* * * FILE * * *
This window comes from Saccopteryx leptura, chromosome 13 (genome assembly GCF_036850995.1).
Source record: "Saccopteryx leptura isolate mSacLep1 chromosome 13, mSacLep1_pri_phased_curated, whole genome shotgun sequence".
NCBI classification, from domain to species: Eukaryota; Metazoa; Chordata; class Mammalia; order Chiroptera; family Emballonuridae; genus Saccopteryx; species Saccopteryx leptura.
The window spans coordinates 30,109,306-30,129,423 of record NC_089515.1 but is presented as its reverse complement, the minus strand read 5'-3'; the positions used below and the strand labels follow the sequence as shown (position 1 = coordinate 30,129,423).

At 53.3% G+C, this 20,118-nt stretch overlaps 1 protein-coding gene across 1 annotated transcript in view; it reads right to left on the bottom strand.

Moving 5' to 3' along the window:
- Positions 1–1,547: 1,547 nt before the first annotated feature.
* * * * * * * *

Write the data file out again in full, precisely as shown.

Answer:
This window comes from Saccopteryx leptura, chromosome 13 (genome assembly GCF_036850995.1).
Source record: "Saccopteryx leptura isolate mSacLep1 chromosome 13, mSacLep1_pri_phased_curated, whole genome shotgun sequence".
NCBI classification, from domain to species: Eukaryota; Metazoa; Chordata; class Mammalia; order Chiroptera; family Emballonuridae; genus Saccopteryx; species Saccopteryx leptura.
The window spans coordinates 30,109,306-30,129,423 of record NC_089515.1 but is presented as its reverse complement, the minus strand read 5'-3'; the positions used below and the strand labels follow the sequence as shown (position 1 = coordinate 30,129,423).

At 53.3% G+C, this 20,118-nt stretch overlaps 1 protein-coding gene across 1 annotated transcript in view; it reads right to left on the bottom strand.

Moving 5' to 3' along the window:
- Positions 1–1,547: 1,547 nt before the first annotated feature.